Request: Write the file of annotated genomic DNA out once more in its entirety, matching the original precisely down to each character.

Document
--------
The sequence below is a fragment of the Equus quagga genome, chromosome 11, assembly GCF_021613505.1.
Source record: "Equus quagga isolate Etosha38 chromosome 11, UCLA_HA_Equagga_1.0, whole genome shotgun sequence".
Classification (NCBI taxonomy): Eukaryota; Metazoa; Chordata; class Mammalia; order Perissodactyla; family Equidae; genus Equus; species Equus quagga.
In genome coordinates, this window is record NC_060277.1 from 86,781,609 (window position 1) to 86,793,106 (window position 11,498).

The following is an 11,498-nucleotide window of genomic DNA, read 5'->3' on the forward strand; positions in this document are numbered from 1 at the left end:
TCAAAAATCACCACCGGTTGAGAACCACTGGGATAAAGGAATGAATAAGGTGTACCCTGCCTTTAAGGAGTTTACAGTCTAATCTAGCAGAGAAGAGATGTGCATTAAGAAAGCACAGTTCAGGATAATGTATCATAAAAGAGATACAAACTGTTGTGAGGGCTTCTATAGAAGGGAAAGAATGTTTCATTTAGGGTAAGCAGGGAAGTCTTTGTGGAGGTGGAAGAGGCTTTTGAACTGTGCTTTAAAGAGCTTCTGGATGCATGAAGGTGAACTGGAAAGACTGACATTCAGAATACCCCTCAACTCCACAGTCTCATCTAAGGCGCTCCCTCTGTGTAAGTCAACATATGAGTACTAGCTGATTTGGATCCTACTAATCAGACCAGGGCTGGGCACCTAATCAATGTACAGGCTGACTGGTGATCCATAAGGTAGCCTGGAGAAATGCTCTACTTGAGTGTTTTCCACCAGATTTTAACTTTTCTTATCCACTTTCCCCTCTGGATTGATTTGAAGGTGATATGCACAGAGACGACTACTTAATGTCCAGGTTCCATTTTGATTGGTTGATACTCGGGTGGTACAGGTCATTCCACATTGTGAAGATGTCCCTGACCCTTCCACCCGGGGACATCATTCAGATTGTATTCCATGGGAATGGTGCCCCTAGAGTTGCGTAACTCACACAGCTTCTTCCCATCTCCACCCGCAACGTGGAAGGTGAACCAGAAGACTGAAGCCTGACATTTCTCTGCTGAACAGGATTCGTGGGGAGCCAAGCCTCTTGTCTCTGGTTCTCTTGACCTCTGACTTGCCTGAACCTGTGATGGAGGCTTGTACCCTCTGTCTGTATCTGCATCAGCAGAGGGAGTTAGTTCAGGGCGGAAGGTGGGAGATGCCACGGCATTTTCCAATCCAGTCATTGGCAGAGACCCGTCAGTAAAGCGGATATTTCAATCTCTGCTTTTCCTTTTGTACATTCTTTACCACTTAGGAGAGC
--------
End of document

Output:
The sequence below is a fragment of the Equus quagga genome, chromosome 11, assembly GCF_021613505.1.
Source record: "Equus quagga isolate Etosha38 chromosome 11, UCLA_HA_Equagga_1.0, whole genome shotgun sequence".
Classification (NCBI taxonomy): Eukaryota; Metazoa; Chordata; class Mammalia; order Perissodactyla; family Equidae; genus Equus; species Equus quagga.
In genome coordinates, this window is record NC_060277.1 from 86,781,609 (window position 1) to 86,793,106 (window position 11,498).

The following is an 11,498-nucleotide window of genomic DNA, read 5'->3' on the forward strand; positions in this document are numbered from 1 at the left end:
TCAAAAATCACCACCGGTTGAGAACCACTGGGATAAAGGAATGAATAAGGTGTACCCTGCCTTTAAGGAGTTTACAGTCTAATCTAGCAGAGAAGAGATGTGCATTAAGAAAGCACAGTTCAGGATAATGTATCATAAAAGAGATACAAACTGTTGTGAGGGCTTCTATAGAAGGGAAAGAATGTTTCATTTAGGGTAAGCAGGGAAGTCTTTGTGGAGGTGGAAGAGGCTTTTGAACTGTGCTTTAAAGAGCTTCTGGATGCATGAAGGTGAACTGGAAAGACTGACATTCAGAATACCCCTCAACTCCACAGTCTCATCTAAGGCGCTCCCTCTGTGTAAGTCAACATATGAGTACTAGCTGATTTGGATCCTACTAATCAGACCAGGGCTGGGCACCTAATCAATGTACAGGCTGACTGGTGATCCATAAGGTAGCCTGGAGAAATGCTCTACTTGAGTGTTTTCCACCAGATTTTAACTTTTCTTATCCACTTTCCCCTCTGGATTGATTTGAAGGTGATATGCACAGAGACGACTACTTAATGTCCAGGTTCCATTTTGATTGGTTGATACTCGGGTGGTACAGGTCATTCCACATTGTGAAGATGTCCCTGACCCTTCCACCCGGGGACATCATTCAGATTGTATTCCATGGGAATGGTGCCCCTAGAGTTGCGTAACTCACACAGCTTCTTCCCATCTCCACCCGCAACGTGGAAGGTGAACCAGAAGACTGAAGCCTGACATTTCTCTGCTGAACAGGATTCGTGGGGAGCCAAGCCTCTTGTCTCTGGTTCTCTTGACCTCTGACTTGCCTGAACCTGTGATGGAGGCTTGTACCCTCTGTCTGTATCTGCATCAGCAGAGGGAGTTAGTTCAGGGCGGAAGGTGGGAGATGCCACGGCATTTTCCAATCCAGTCATTGGCAGAGACCCGTCAGTAAAGCGGATATTTCAATCTCTGCTTTTCCTTTTGTACATTCTTTACCACTTAGGAGAGC